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Posted 14 January 2008 - 08:15 AM

Great thread. I'm glad you finally had the chance to do the comparrisons, and glad the emblem went to good use

#24 bobgee

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Posted 29 January 2008 - 02:56 PM

Howdy all - I just can't seem to let this topic sleep. A while back I posted some pics of USMC Emblem buckles that I have. Today while handling them I noticed that one had a screw holding the EGA in place so I decided to "investigate"! This buckle came to me a few years ago with the medals and some related insignia which had belonged to Col. Percy Archer USMC Ret; Deceased in 1937. He was commissioned in 1903 and had no prior enlisted service noted in the records I have on him. He retired in 1937. He held a Navy Cross for service in Nicaragua as well as a Haitian Medaille Militaire and a Nicarguan Medal of Merit. The buckle was obtained at an Estate sale along with his memorabilia and was included when I obtained the group from the first collector to own it. As can be seen in the first pic the nickel EGA is identicle to the M1892 enlisted shoulder board devices under discussion here. Upon disassembly, as shown in Pic 2, we see that it is a stamped EGA, just like ALL the others, except this has a brass screw post soldered to the center for mounting to the brass buckle. easy to see that it has been on this buckle for a looooonnnngggg time. Who made this buckle???? was it a Regulation piece or a "PX" type Marine Corps buckle worn by a Marine officer?

Pic 3 is a side by side reverse comparison with the buckle EGA and the one which Brig was so kind to send. To me the dies are the same. The buckle EGA does not appear to have had prongs.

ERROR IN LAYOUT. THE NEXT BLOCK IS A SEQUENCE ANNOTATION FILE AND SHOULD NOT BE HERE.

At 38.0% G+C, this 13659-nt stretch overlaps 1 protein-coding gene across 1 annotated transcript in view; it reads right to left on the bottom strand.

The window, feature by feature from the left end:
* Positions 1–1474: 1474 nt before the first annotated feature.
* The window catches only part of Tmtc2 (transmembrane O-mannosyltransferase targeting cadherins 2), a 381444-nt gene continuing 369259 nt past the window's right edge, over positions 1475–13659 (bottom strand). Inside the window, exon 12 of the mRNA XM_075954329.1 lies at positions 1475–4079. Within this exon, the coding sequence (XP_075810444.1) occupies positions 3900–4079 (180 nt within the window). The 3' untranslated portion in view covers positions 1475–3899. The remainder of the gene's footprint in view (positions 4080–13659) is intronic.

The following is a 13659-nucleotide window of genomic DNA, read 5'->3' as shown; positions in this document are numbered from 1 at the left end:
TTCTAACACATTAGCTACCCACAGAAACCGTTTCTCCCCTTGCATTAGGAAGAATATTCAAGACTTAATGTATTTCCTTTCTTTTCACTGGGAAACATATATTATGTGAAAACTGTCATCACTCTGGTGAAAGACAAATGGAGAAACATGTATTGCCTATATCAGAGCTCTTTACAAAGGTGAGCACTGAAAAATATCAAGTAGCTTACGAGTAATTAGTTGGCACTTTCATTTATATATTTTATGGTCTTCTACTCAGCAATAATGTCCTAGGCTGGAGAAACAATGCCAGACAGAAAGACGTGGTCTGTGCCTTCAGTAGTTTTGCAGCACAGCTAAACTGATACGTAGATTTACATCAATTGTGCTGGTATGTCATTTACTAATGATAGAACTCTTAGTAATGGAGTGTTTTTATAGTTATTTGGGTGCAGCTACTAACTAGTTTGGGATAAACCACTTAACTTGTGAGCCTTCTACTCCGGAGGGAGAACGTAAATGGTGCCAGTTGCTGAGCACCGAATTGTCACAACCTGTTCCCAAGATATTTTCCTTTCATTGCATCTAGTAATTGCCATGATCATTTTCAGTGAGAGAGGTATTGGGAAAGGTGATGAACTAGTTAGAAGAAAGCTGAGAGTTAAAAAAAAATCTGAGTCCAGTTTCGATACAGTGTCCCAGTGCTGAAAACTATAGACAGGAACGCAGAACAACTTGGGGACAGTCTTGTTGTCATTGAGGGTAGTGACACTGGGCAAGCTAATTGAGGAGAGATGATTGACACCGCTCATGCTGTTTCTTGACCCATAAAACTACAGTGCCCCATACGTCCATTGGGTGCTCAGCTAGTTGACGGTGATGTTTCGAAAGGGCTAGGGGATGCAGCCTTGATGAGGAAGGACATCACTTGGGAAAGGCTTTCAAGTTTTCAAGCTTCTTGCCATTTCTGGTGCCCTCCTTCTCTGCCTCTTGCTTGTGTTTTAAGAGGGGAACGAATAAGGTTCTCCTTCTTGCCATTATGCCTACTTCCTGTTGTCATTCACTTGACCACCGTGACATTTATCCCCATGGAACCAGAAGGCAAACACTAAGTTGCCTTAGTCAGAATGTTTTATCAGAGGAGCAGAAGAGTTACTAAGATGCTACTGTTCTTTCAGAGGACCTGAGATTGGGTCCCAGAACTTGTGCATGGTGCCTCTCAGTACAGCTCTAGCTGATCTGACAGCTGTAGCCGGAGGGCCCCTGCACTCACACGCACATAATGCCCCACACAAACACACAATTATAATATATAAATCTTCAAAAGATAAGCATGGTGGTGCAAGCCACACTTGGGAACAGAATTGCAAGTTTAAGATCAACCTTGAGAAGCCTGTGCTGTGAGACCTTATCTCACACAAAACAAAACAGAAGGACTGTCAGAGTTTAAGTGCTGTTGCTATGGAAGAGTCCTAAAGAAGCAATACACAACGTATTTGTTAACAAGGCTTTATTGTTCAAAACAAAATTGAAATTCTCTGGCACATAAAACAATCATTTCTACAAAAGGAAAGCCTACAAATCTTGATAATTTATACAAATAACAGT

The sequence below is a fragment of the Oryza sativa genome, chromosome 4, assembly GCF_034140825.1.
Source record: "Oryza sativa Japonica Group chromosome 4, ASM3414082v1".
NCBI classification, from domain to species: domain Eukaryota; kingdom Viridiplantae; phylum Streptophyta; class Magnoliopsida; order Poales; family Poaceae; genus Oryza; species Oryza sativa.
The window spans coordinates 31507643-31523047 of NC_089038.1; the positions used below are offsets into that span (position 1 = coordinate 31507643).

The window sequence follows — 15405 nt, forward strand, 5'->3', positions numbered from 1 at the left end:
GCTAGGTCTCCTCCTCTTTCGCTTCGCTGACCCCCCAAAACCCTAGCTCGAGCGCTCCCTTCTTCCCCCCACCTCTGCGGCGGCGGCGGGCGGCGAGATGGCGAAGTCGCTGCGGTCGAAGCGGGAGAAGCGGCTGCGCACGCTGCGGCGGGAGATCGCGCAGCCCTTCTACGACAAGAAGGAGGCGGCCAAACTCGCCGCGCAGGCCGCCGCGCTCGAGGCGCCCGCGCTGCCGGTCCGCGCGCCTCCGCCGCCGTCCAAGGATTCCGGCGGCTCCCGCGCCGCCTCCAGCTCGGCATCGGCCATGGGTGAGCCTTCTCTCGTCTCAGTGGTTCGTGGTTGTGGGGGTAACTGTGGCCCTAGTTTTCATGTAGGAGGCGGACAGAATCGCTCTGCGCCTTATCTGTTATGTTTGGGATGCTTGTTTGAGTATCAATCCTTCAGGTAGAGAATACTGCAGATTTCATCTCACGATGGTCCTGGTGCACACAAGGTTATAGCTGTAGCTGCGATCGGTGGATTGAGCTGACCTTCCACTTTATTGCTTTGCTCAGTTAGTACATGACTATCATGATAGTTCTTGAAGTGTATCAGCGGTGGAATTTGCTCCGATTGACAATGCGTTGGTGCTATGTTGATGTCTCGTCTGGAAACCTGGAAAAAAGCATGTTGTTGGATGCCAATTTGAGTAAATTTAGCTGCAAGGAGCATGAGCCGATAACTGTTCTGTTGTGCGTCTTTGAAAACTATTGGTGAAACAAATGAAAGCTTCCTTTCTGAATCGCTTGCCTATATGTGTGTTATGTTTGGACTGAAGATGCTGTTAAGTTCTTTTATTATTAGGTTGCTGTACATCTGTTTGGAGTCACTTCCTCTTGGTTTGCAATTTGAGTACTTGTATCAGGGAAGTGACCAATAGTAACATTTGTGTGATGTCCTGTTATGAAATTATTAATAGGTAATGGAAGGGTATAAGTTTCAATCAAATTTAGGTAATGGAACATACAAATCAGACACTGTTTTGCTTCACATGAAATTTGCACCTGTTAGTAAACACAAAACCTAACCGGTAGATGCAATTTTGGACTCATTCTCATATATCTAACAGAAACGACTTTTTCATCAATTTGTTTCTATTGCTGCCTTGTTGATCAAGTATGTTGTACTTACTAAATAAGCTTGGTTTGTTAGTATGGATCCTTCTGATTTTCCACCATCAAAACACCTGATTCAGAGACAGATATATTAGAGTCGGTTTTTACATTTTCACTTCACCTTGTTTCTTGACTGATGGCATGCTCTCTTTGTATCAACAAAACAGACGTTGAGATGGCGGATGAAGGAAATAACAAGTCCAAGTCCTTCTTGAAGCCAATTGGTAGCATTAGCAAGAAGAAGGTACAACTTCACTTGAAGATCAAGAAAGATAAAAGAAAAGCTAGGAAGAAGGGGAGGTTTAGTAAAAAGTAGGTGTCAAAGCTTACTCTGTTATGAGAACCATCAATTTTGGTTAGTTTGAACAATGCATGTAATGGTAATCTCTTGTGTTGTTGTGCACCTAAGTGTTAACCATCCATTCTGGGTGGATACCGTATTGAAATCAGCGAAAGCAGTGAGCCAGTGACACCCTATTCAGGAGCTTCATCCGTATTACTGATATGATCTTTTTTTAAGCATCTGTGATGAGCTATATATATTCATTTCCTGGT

Pic 4 is of yet another buckle utilizing a M1892 device. However, this one is much heavier and the EGA looks to be brass that has been nickel plated and it is braised on to the buckle so we can't see back side. This buckle also suggests that it was "regulation". But when?

Does any of this stimulate further discussion on these ubiquitous 'antique' M1892EGA insignia? I hope so....Semper Fi....Bobgee

Archer_Buckle_Obv.JPG

Archer_Buckle_Disassembled.JPG

Creat0013.JPG


Buckle_2_piece.JPG

Edited by bobgee, 20 November 2009 - 11:29 AM.


#25 C. Roelens

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Posted 29 January 2008 - 05:42 PM

Howdy all - I just can't seem to let this topic sleep. A while back I posted some pics of USMC Emblem buckles that I have. Today while handling them I noticed that one had a screw holding the EGA in place so I decided to "investigate"! This buckle came to me a few years ago with the medals and some related insignia which had belonged to Col. Percy Archer USC Ret Deceased in 1937. He was commissioned in 1903 and had no prior enlisted service noted in the records I have on him. He retired in 1937. He held a Navy Cross for service in Nicaragua as well as a Haitian Medaille Militaire and a Nicarguan Medal of Merit. The buckle was obtained at an Estate sale along with his memorabilia and was included when I obtained the group from the first collector to own it. As can be seen in the first pic the nickel EGA is identicle to the M1892 enlisted shoulder board devices under discussion here. Upon disassembly, as shown in Pic 2, we see that it is a stamped EGA, just like ALL the others, except this has a brass screw post soldered to the center for mounting to the brass buckle. easy to see that it has been on this buckle for a looooonnnngggg time. Who made this buckle???? was it a Regulation piece or a "PX" type Marine Corps buckle worn by a Marine officer?

Pic 3 is a side by side reverse comparison with the buckle EGA and the one which Brig was so kind to send. To me the dies are the same. The buckle EGA does not appear to have had prongs.

Pic 4 is of yet another buckle utilizing a M1892 device. However, this one is much heavier and the EGA looks to be brass that has been nickel plated and it is braised on to the buckle so we can't see back side. This buckle also suggests that it was "regulation". But when?

Does any of this stimulate further discussion on these ubiquitous 'antique' M1892EGA insignia? I hope so....Semper Fi....Bobgee

Archer_Buckle_Obv.JPG

Archer_Buckle_Disassembled.JPG

Creat0013.JPG
Buckle_2_piece.JPG


you've got me interested. I recently sold one on ebay (290189179046), however; the buyer sent it back because thought it was a polished nickel plated EGA. I would post the link, but I need work on my computer skills.

S/F,

Chuck

Edited by C. Roelens, 29 January 2008 - 05:43 PM.